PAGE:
Scott Carpenter, former NASA astronaut, received a wooden replica of his Mercury spacecraft during a ceremony aboard the USS Intrepid on May 24, 2012.
Credit: Jeremy Hsu | TechMediaNetwork
NEW YORK — Commander Scott Carpenter first stepped foot on the USS Intrepid when the aircraft carrier's helicopters rescued him from his waterlogged space capsule 50 years ago. Today, the former NASA astronaut returned to the carrier-turned-floating-museum here for a ceremony commemorating his return to Earth during the height of the Cold War's space race.
The crowd attending the ceremony gave a standing ovation for Carpenter, who became the second American to orbit the Earth during NASA's Mercury-Atlas 7 mission that launched on May 24, 1962. He and John Glenn represent the last surviving members of the Mercury Seven — the first seven U.S. astronauts selected to fly in space.
But Carpenter deflected attention from his own exploits by talking about the bigger picture of America's past and future space endeavors.
"I was at that time — throughout those early '60s — aware of the fact that we were driven by the competition we faced in the Cold War with the Soviet Union," Carpenter said. "It was a good thing that maybe it worked on both sides of the iron curtain, because we all believed that preeminence in space was a condition of our freedom."
Space competition was not without its risks. Upon re-entry, Carpenter's Mercury spacecraft overshot its target area in the Pacific Ocean by 250 miles (400 kilometers) and ended up floating in the water at a 45-degree angle tilt. The astronaut rode it out until the Intrepid's helicopters arrived to pick him up. [Could the Navy Build a Flying Aircraft Carrier? ]
One Intrepid flight deck crew member remembered not knowing what had happened with Carpenter's off-target landing even when the helicopters took off. That Navy airman, John Olivera, was one of 11 crew members out of almost 4,000 Intrepid sailors with the same blood type as Carpenter. His orders were to stand by in case the astronaut might need a blood transfusion.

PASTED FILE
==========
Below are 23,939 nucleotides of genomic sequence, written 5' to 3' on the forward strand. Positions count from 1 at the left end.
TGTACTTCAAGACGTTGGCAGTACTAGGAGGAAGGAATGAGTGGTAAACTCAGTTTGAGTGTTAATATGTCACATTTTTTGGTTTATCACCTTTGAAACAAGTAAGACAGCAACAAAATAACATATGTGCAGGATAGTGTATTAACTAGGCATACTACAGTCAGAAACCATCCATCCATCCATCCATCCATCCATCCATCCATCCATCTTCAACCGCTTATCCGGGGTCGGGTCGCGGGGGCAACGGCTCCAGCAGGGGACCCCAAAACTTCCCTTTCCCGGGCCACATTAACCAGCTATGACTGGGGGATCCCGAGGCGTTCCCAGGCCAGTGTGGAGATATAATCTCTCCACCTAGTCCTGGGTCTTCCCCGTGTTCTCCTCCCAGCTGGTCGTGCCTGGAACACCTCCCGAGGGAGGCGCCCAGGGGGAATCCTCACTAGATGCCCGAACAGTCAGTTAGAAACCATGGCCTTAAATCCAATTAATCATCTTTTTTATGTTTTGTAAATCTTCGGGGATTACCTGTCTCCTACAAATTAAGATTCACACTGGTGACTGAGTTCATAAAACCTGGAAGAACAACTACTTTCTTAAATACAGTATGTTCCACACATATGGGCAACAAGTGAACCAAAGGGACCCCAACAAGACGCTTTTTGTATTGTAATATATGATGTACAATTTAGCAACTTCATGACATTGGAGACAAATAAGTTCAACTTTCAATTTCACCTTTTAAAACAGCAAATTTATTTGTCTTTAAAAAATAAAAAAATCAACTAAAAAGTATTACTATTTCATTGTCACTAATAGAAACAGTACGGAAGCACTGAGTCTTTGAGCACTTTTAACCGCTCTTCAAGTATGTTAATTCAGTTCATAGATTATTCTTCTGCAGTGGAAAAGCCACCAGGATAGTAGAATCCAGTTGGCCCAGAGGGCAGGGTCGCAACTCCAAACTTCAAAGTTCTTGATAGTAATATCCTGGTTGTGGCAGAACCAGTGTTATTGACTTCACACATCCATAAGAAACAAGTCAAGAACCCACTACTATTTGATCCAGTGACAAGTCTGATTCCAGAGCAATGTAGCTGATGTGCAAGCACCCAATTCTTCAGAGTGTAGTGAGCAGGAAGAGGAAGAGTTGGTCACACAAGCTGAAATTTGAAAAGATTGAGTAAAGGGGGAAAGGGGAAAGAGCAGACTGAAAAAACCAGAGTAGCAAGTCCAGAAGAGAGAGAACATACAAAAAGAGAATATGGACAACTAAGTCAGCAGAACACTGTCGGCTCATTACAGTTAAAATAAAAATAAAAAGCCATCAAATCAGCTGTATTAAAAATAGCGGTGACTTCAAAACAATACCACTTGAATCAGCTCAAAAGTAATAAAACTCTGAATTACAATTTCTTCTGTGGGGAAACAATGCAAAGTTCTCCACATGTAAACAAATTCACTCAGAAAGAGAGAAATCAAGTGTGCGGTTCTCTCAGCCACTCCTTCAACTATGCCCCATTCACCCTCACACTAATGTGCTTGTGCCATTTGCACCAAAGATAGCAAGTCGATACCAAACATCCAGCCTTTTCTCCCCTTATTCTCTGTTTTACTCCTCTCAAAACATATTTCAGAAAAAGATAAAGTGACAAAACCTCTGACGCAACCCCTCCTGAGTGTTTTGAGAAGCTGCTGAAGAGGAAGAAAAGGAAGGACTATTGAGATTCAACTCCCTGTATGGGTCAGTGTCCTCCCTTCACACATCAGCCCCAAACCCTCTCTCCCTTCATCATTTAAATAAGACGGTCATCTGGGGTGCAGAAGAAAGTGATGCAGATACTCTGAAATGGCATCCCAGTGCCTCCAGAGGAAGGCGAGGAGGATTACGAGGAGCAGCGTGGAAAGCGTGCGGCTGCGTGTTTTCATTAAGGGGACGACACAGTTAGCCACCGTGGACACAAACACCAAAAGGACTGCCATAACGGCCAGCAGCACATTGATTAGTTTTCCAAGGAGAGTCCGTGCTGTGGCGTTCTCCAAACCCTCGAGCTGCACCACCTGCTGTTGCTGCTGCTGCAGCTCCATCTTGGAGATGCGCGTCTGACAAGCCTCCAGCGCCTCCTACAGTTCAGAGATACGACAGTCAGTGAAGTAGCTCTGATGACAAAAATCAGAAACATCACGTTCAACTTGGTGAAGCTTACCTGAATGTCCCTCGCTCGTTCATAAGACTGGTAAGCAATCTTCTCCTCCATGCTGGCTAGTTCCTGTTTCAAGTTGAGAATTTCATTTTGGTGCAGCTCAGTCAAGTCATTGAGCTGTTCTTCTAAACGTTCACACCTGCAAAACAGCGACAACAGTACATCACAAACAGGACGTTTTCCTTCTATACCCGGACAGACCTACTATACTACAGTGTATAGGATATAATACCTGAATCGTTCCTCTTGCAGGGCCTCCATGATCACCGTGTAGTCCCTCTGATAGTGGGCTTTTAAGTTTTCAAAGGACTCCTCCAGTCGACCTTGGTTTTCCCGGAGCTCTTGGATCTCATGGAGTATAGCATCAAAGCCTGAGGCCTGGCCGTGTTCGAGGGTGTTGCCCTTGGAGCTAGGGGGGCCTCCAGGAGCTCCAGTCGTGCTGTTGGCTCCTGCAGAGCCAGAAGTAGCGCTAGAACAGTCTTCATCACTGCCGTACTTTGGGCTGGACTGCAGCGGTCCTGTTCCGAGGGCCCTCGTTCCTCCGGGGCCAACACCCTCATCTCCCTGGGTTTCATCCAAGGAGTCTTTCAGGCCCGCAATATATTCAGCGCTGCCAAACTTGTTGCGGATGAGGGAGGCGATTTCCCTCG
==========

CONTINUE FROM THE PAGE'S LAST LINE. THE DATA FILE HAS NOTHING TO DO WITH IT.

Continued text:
"For three days, I wasn't allowed to work or hurt myself — just rest in case they needed my blood," Olivera told InnovationNewsDaily. "As it turned out, nothing did happen. I've been standing by for 50 years in case he needed my blood."
To mark the 50th anniversary event, the Intrepid Sea, Air and Space Museum presented Carpenter with a hand-carved wooden replica of his original Mercury spacecraft, named Aurora 7, made from the original Intrepid's flight deck. In return, Carpenter praised the Intrepid by saying "she stands for all of the fine things that this nation stands for, and she is the real hero here today."
A recording artist, Monique McCall, also performed a song written by the former NASA astronaut.
Carpenter wrapped up his short speech with reflections about NASA's accomplishments — especially the Apollo-era flights to the moon and the safe recovery of the troubled Apollo 13 mission. He also pointed to Mars as the future for U.S. human spaceflight, and preempted people who would question why such a long, difficult journey might be necessary.
"The answer is simply we will fly to Mars because it is inevitable," Carpenter said. "And I wish I were going to be around to see it, but it will happen."
This story was provided by InnovationNewsDaily, a sister site to SPACE.com. You can follow InnovationNewsDaily Senior Writer Jeremy Hsu on Twitter @ScienceHsu. Follow InnovationNewsDaily on Twitter @News_Innovation, or on Facebook.